We figure by the fifth episode we should spell the guy’s name correctly:  Luis Elizondo. He visits Guadalupe this time to find the homing device of both sharks and UFOs. Brilliant researcher Mauricio Hoyos shows up here to note that the sharks are only one element of the mysterious ocean off Mexico.

The most interesting aspect of the interview is that one military policeman suffered injuries as a result of the incident—and even disappeared for an unknown amount of time, scooped up the extra-terrestrials is the theory.

Of course, years later he tried to win some kind of medical disability—and the military claimed he was not in the service at the time, and his records were lost. Yikes. Sen. John McCain’s top aide went to bat for this unfortunate man and helped him win his medical coverage.

She said she never saw such opposition to recognizing what he sacrificed. It was part of a massive coverup of strange ships around nuclear facilities. It can be traced back to the mid-1940s and the Manhattan Project, years before Roswell.

They also spend time detailing the mystery around the Minot base near the Canadian border where nuclear weapons were armed and disarmed by unknown forces.

Once again, we hear that the government has lied to the public (a crime) and that we are at the mercy of forces that do not subjugate us for unknown reasons.

 

This stuff can be called alarming news. These guys are all wearing placards and sandwich boards that read: “The End is Near.”

 

 

 

 

 

 

Great White Shark: Fear Uncaged!

DATELINE:  Mermaid & Great White Shark Playtime

Mauricio Hoyos Mauricio Hoyos!

 

The little shark documentary Beyond the Cage of Fear, narrated and directed by Steve Morris, may be a looney gem of entertainment.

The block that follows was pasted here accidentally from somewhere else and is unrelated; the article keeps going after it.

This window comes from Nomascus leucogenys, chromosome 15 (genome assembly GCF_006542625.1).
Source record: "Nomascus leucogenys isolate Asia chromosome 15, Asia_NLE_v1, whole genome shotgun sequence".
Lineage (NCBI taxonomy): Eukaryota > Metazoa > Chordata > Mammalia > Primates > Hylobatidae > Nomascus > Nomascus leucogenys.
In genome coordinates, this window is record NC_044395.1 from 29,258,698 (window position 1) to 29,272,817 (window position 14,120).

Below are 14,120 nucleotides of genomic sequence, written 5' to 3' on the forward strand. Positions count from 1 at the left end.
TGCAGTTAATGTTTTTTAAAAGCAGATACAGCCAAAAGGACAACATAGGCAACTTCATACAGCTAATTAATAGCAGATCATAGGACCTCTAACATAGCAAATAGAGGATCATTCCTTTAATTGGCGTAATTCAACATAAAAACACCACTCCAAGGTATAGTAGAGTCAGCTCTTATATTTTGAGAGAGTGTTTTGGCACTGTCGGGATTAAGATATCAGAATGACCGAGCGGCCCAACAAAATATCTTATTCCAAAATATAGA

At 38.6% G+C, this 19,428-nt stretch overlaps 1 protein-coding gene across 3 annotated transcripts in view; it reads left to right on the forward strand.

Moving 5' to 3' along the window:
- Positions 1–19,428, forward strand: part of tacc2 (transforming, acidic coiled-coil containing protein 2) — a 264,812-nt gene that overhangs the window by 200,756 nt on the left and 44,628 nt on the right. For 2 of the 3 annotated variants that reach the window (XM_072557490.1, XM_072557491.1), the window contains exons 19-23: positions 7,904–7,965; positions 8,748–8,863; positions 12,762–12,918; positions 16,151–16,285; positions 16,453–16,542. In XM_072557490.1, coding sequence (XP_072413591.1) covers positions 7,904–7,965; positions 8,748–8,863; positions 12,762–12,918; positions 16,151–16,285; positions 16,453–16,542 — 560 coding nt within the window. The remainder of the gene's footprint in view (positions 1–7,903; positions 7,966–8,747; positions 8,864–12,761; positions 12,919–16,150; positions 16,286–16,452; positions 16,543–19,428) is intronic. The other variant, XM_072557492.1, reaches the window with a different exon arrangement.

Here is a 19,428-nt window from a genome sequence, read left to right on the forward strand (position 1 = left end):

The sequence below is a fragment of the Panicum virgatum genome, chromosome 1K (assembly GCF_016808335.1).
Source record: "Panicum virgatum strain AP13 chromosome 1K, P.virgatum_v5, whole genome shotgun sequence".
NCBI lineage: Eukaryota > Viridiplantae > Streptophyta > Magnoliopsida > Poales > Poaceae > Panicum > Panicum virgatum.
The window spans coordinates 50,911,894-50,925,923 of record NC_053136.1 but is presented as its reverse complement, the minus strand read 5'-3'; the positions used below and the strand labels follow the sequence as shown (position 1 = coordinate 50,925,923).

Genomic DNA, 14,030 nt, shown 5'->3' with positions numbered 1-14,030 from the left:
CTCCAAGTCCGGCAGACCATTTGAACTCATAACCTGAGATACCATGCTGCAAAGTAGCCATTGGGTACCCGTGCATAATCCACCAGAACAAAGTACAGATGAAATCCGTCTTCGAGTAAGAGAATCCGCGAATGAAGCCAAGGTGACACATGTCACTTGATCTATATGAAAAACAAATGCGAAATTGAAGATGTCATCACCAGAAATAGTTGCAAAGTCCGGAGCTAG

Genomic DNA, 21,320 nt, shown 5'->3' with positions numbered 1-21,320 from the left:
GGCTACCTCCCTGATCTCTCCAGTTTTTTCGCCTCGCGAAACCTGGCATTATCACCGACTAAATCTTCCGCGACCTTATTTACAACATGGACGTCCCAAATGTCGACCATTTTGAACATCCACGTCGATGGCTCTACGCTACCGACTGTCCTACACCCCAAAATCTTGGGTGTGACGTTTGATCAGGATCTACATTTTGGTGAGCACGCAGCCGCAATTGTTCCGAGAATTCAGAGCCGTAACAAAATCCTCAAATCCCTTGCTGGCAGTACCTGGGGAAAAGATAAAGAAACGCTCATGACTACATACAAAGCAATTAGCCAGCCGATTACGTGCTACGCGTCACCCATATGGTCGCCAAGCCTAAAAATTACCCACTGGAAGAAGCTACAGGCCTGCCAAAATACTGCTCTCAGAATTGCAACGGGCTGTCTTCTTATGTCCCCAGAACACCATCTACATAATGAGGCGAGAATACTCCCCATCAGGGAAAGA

At a time when Shark Week is all the rage, we were intrigued by the lack of cage.

The experts here are among that group that insist we have misunderstood the Great White Shark and confused his life and mind with the jaws of death.

It seems every shark documentary demands a scene of the shark exposing his rows of teeth and biting off more than he can chew.

So, a bunch of cowboys of the sea gather together to challenge their fears and show off their courage. Aging danger freak Mike Hoover leads the charge.

These are beautiful young men who have lung capacity that you might find unfathomable. They can hold their breath for many minutes under water and swim like a fish.

Among them are Hannah Frasier, Brandon Whaley and Mark Healy. They are among the bravest young fools you will ever encounter as they try to create a relationship of friendship with a great white shark.

Mauricio Hoyos looked familiar at Guadalupe Island, and we recognized him from a recent show on Unidentified, the UFOs. He is perhaps the foremost, young expert in great white sharks on the planet and hangs around their favorite haunt in Mexico. He knows these hotshots are crazy, but what can he do?

Perhaps the craziest of all is Hannah, who swims in a mermaid suit, so to speak, with tiny pasties to cover her tiny pasties. She too swims without snorkel or tank with Bruce the Shark.

Yeah, they named him Bruce as if that demeaned his danger. The point is that fear drives our lives: yeah, it’s called survival.

We love these beautiful daredevils and admire them, but we doubt they will live long lives.